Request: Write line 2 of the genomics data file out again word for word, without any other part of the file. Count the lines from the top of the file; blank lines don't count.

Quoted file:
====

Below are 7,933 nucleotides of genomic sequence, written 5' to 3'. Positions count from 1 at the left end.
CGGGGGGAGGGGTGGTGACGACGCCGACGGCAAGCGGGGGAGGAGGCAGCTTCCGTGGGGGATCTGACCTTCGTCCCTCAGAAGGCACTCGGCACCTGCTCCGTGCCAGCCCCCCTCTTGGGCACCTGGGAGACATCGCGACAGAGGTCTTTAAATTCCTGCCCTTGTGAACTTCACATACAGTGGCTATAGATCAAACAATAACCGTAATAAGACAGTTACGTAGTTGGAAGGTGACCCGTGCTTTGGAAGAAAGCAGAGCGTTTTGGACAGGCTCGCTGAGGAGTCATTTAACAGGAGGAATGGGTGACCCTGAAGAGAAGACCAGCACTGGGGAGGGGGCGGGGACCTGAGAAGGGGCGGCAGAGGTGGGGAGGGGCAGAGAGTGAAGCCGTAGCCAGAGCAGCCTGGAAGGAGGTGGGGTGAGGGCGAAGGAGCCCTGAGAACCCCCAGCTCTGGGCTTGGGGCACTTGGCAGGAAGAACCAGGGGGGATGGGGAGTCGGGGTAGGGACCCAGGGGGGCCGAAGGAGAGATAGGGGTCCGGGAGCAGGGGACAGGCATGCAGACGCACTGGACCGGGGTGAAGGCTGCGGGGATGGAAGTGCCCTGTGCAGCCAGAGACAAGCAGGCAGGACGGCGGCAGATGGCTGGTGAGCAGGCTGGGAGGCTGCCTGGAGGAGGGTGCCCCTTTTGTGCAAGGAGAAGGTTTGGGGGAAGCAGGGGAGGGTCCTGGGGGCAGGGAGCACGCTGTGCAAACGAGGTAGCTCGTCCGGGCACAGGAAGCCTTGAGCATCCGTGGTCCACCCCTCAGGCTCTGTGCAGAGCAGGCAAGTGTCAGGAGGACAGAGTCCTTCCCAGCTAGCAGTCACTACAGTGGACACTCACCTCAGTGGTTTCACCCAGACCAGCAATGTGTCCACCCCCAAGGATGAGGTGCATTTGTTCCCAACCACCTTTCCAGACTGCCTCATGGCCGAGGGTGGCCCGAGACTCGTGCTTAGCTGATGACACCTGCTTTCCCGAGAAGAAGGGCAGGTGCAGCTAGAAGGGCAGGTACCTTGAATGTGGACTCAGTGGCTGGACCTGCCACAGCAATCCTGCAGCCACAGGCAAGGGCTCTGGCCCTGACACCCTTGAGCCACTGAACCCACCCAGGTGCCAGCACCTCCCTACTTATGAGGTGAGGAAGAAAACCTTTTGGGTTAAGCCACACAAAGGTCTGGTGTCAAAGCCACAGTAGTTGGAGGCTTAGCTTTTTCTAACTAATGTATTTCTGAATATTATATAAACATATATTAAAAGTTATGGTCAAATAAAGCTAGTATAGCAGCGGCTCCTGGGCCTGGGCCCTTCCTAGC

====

CGGGGGGAGGGGTGGTGACGACGCCGACGGCAAGCGGGGGAGGAGGCAGCTTCCGTGGGGGATCTGACCTTCGTCCCTCAGAAGGCACTCGGCACCTGCTCCGTGCCAGCCCCCCTCTTGGGCACCTGGGAGACATCGCGACAGAGGTCTTTAAATTCCTGCCCTTGTGAACTTCACATACAGTGGCTATAGATCAAACAATAACCGTAATAAGACAGTTACGTAGTTGGAAGGTGACCCGTGCTTTGGAAGAAAGCAGAGCGTTTTGGACAGGCTCGCTGAGGAGTCATTTAACAGGAGGAATGGGTGACCCTGAAGAGAAGACCAGCACTGGGGAGGGGGCGGGGACCTGAGAAGGGGCGGCAGAGGTGGGGAGGGGCAGAGAGTGAAGCCGTAGCCAGAGCAGCCTGGAAGGAGGTGGGGTGAGGGCGAAGGAGCCCTGAGAACCCCCAGCTCTGGGCTTGGGGCACTTGGCAGGAAGAACCAGGGGGGATGGGGAGTCGGGGTAGGGACCCAGGGGGGCCGAAGGAGAGATAGGGGTCCGGGAGCAGGGGACAGGCATGCAGACGCACTGGACCGGGGTGAAGGCTGCGGGGATGGAAGTGCCCTGTGCAGCCAGAGACAAGCAGGCAGGACGGCGGCAGATGGCTGGTGAGCAGGCTGGGAGGCTGCCTGGAGGAGGGTGCCCCTTTTGTGCAAGGAGAAGGTTTGGGGGAAGCAGGGGAGGGTCCTGGGGGCAGGGAGCACGCTGTGCAAACGAGGTAGCTCGTCCGGGCACAGGAAGCCTTGAGCATCCGTGGTCCACCCCTCAGGCTCTGTGCAGAGCAGGCAAGTGTCAGGAGGACAGAGTCCTTCCCAGCTAGCAGTCACTACAGTGGACACTCACCTCAGTGGTTTCACCCAGACCAGCAATGTGTCCACCCCCAAGGATGAGGTGCATTTGTTCCCAACCACCTTTCCAGACTGCCTCATGGCCGAGGGTGGCCCGAGACTCGTGCTTAGCTGATGACACCTGCTTTCCCGAGAAGAAGGGCAGGTGCAGCTAGAAGGGCAGGTACCTTGAATGTGGACTCAGTGGCTGGACCTGCCACAGCAATCCTGCAGCCACAGGCAAGGGCTCTGGCCCTGACACCCTTGAGCCACTGAACCCACCCAGGTGCCAGCACCTCCCTACTTATGAGGTGAGGAAGAAAACCTTTTGGGTTAAGCCACACAAAGGTCTGGTGTCAAAGCCACAGTAGTTGGAGGCTTAGCTTTTTCTAACTAATGTATTTCTGAATATTATATAAACATATATTAAAAGTTATGGTCAAATAAAGCTAGTATAGCAGCGGCTCCTGGGCCTGGGCCCTTCCTAGC